"Initially, I hadn't planned on meeting him. When the opportunity arose to meet with him, I did so because I felt it's important that if we professed to truly care about the Syrian people, about their suffering, then we've got to be able to meet with anyone that we need to if there's a possibility that we could achieve peace," Gabbard told CNN on Wednesday.
Gabbard added that she spoke with Assad about the possibility of achieving a lasting peace in Syria.
"Whatever you think about President Assad, the fact is that he is the president of Syria. In order for any peace agreement, in order for any possibility of a viable peace agreement to occur, there has to be a conversation with him," Gabbard said.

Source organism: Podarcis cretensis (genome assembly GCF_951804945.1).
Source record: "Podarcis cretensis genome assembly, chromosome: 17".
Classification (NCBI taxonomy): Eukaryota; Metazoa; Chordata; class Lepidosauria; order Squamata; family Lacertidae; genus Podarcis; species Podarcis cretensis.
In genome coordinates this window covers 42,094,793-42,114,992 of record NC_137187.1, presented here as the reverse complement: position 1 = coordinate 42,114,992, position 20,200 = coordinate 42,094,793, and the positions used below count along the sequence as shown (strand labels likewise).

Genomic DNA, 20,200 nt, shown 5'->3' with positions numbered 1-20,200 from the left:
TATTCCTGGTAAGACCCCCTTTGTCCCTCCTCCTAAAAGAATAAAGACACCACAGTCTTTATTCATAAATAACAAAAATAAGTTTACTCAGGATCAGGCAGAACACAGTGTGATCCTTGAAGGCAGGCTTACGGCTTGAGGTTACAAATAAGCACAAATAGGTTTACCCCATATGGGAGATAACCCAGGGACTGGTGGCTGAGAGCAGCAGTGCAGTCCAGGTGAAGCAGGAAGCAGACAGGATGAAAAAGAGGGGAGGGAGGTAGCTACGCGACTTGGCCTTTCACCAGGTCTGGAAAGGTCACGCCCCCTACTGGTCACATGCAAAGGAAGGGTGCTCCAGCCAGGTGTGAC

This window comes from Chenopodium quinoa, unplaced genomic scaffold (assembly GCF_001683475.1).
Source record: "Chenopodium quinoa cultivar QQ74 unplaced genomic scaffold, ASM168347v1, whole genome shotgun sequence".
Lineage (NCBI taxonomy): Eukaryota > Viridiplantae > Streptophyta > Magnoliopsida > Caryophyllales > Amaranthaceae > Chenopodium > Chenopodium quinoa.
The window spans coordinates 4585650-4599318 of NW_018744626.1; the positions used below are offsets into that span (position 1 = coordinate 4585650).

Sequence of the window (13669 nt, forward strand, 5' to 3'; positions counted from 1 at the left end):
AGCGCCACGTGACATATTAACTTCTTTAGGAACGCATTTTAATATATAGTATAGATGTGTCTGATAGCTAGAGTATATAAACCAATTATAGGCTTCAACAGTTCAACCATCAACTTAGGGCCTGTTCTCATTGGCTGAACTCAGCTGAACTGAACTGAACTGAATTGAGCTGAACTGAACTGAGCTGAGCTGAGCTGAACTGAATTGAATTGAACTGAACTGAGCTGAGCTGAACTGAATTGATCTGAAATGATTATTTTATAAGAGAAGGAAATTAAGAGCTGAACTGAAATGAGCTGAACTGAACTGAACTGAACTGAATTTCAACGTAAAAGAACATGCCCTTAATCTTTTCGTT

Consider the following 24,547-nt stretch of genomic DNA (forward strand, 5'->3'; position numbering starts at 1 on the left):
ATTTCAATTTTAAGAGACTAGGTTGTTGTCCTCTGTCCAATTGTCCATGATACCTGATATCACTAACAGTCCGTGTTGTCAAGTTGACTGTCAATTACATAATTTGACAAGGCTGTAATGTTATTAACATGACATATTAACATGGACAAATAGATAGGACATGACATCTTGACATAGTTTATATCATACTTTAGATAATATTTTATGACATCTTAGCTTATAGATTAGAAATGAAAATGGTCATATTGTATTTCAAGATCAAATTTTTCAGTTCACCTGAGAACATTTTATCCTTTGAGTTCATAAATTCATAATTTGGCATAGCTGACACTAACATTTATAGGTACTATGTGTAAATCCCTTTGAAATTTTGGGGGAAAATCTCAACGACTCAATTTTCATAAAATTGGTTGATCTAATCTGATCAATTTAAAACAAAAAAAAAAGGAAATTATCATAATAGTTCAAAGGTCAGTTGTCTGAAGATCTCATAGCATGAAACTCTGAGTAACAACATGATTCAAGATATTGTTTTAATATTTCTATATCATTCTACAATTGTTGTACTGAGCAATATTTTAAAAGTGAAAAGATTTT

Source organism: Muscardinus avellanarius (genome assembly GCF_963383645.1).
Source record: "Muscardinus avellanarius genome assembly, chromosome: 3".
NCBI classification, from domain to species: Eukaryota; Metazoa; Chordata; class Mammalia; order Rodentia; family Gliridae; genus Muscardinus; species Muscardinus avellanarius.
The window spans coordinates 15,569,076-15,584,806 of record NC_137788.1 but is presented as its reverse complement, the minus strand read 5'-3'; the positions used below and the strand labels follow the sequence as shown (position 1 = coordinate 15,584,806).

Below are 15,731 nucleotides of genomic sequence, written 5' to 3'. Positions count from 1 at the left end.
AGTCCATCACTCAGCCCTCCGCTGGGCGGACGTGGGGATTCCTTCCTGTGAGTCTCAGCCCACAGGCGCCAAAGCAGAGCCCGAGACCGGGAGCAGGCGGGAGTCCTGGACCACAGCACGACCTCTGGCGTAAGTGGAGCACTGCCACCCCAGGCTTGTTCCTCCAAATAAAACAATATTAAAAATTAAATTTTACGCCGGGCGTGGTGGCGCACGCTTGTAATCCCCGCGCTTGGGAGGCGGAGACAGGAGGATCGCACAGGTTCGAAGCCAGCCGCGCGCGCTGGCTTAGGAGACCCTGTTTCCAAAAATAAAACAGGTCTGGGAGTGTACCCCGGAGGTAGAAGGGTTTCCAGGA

The Syrian government and opposition groups were brought together for the first time since the beginning of the civil war in 2011 on January 23-24. The intra-Syrian talks, brokered by Moscow, Ankara and Tehran, were held in the Kazakh capital of Astana.
A nationwide ceasefire between Syrian government troops and several opposition factions came into effect at on December 30. Russia, Turkey and Iran serve as guarantors of the deal which paves the way for negotiations between the warring parties.
The Astana negotiations will be followed by a UN-mediated meeting in Geneva expected to take place on February 8.